with a quick intro to GLM models. In this article the basics of insurance pricing will be explained: Why pricing is so important, what happens if the pricing strategy is out of line.
In this article the basics of insurance pricing will be explained: Why pricing is so important, what happens if the pricing strategy is out of line, and how insurance companies set their premiums using statistical modelling. In the final section a very simple case study using real insurance data is presented to put some flesh on the bones of the ideas in the introduction.
The insurance industry is an industry concerned with hedging against the risk of uncertain financial loss, and the business of insurance companies is therefore largely a risk management endeavor. The insured trades future risk with an insurer for a fixed premium through a contract, known as the insurance policy, and if the policy holder is subject to a loss they can submit a claim to the insurer, if permitted by the policy. The premium is set by the insurer in advance of any claims, and hence it is vital for the company to predict the risks of their customers in order to set a profitable premium. With this in mind, it is not surprising that predictive modelling is extensively used in insurance companies; both in assessing customers and setting premiums.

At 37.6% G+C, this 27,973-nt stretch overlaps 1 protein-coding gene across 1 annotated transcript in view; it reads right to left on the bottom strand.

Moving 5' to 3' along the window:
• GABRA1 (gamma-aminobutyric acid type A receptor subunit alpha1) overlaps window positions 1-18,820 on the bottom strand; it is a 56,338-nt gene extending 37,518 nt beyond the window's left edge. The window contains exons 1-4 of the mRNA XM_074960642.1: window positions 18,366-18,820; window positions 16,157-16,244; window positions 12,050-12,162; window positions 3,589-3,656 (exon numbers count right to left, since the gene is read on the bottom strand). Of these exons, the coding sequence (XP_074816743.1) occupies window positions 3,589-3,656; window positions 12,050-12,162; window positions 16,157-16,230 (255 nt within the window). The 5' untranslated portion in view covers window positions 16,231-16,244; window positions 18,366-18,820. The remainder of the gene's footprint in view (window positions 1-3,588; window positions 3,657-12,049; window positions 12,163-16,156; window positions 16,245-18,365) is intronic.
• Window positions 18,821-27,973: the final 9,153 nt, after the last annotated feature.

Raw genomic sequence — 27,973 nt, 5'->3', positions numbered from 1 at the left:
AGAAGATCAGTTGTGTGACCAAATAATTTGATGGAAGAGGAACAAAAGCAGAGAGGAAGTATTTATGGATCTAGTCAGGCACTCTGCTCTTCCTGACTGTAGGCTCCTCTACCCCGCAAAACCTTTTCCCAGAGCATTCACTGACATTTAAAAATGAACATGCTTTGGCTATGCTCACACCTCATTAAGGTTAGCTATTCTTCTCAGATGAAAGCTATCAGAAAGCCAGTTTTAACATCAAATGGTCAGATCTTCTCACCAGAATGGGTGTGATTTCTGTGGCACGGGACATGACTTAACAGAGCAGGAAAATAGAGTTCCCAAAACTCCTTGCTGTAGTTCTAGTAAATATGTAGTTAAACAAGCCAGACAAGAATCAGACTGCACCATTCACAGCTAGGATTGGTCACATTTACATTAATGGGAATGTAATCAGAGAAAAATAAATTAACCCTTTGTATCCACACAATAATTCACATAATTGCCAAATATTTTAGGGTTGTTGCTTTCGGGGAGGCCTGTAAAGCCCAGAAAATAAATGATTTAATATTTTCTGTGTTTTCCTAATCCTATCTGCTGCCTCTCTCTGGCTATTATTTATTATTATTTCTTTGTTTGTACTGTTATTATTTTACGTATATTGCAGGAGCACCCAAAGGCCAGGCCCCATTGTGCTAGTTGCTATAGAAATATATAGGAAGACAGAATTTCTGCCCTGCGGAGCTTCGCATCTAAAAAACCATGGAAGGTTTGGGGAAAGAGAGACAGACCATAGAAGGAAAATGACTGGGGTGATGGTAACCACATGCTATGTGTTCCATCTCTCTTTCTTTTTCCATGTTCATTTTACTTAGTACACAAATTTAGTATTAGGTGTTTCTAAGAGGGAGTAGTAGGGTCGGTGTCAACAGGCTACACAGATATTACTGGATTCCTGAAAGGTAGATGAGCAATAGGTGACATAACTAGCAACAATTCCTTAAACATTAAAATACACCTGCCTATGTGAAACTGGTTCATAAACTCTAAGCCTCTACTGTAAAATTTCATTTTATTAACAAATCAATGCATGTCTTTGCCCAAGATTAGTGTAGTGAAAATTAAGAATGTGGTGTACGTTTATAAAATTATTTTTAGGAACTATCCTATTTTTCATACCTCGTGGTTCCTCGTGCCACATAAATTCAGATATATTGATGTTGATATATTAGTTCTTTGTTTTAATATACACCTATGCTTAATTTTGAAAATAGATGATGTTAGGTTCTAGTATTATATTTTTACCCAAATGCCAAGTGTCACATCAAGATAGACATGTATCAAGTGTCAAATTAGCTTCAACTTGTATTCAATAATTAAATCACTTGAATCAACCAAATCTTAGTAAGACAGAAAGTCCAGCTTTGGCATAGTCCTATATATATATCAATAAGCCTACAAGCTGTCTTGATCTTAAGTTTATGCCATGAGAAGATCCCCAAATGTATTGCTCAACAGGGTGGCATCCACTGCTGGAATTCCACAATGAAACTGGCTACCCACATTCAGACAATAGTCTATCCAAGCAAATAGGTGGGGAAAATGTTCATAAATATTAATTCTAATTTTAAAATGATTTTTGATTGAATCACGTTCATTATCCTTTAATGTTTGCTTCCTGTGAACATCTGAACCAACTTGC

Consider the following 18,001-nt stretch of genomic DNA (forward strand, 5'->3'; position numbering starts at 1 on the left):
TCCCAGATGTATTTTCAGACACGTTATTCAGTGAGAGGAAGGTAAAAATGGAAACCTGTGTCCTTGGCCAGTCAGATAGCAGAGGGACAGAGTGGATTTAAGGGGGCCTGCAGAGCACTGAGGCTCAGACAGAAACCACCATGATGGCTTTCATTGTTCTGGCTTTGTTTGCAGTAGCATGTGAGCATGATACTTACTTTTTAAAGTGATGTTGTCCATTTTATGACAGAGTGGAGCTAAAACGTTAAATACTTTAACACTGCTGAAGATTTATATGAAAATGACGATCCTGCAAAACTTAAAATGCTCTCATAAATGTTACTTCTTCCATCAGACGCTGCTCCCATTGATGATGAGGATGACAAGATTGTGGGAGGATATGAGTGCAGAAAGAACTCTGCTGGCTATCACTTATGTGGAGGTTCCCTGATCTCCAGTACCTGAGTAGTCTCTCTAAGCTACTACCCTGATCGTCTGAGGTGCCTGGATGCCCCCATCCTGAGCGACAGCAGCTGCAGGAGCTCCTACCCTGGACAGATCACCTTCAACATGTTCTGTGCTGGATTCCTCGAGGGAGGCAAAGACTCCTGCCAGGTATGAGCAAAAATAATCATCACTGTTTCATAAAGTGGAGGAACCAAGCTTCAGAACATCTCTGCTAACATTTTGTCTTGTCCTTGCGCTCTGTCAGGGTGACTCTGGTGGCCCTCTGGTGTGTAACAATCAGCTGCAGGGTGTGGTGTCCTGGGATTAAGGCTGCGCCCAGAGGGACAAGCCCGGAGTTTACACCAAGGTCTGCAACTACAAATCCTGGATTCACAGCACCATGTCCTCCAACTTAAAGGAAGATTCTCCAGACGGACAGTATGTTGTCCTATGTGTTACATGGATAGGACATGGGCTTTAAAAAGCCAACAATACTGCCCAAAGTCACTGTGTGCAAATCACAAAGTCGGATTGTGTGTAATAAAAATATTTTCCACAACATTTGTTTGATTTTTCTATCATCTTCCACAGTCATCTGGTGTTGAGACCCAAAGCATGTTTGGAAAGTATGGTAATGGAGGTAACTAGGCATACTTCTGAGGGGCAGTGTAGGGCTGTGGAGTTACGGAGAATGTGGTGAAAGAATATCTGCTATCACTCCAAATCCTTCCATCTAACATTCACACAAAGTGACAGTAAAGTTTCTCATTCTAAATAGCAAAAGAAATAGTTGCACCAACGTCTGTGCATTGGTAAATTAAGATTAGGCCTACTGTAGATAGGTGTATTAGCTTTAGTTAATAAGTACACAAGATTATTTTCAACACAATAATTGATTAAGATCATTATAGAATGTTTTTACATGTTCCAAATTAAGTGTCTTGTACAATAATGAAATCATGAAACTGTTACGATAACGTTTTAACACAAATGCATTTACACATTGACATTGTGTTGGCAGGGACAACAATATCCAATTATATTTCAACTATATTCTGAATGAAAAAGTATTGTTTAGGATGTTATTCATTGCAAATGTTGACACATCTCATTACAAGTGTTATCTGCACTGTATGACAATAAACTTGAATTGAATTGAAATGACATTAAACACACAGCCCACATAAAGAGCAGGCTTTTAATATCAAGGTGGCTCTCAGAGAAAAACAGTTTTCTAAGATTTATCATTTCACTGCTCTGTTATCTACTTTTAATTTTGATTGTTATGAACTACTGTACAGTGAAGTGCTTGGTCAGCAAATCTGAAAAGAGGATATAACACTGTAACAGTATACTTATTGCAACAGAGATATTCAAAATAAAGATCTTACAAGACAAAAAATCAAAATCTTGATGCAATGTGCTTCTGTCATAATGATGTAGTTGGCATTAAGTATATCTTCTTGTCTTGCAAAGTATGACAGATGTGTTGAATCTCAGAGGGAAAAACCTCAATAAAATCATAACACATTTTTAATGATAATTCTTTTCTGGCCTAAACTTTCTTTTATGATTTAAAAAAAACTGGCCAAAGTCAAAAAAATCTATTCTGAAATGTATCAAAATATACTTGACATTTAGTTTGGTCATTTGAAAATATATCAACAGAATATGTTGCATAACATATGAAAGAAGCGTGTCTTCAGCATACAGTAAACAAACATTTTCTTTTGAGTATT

As an example to highlight the importance of having a well thought-out pricing strategy, assume two insurance companies, A and B, exist and A has a low premium relative to the risk of loss, while B has an adequate premium in relation to the risk. In this scenario, a high risk customers would opt for A since their premium is relatively low compared to B, thus A would attract high risk customers and in effect see their margins being eaten up. On the contrary, if A’s premiums are too high they would not attract any profitable customers and still lose money. In the light of this simple example, we see why a competitive pricing strategy is paramount.
Moreover, according to the Accenture Financial Services’ 2017 Global Distribution & Marketing Consumer Survey, a study of 32,715 insurance customers across 18 markets, the price was found to be the number one driver of customer loyalty, with 52% of auto insurance customers choosing it as their top lever.
As explained above, the premium is set in relation to the risk of the customer, to ensure that the loss of the customer is covered. However, this does not account for all of the final price. Like any other business, an insurance company has their own costs and operate to make a profit. Therefore, the premium is set to not only cover the loss of the customer, but also to cover costs and keep a decent margin.
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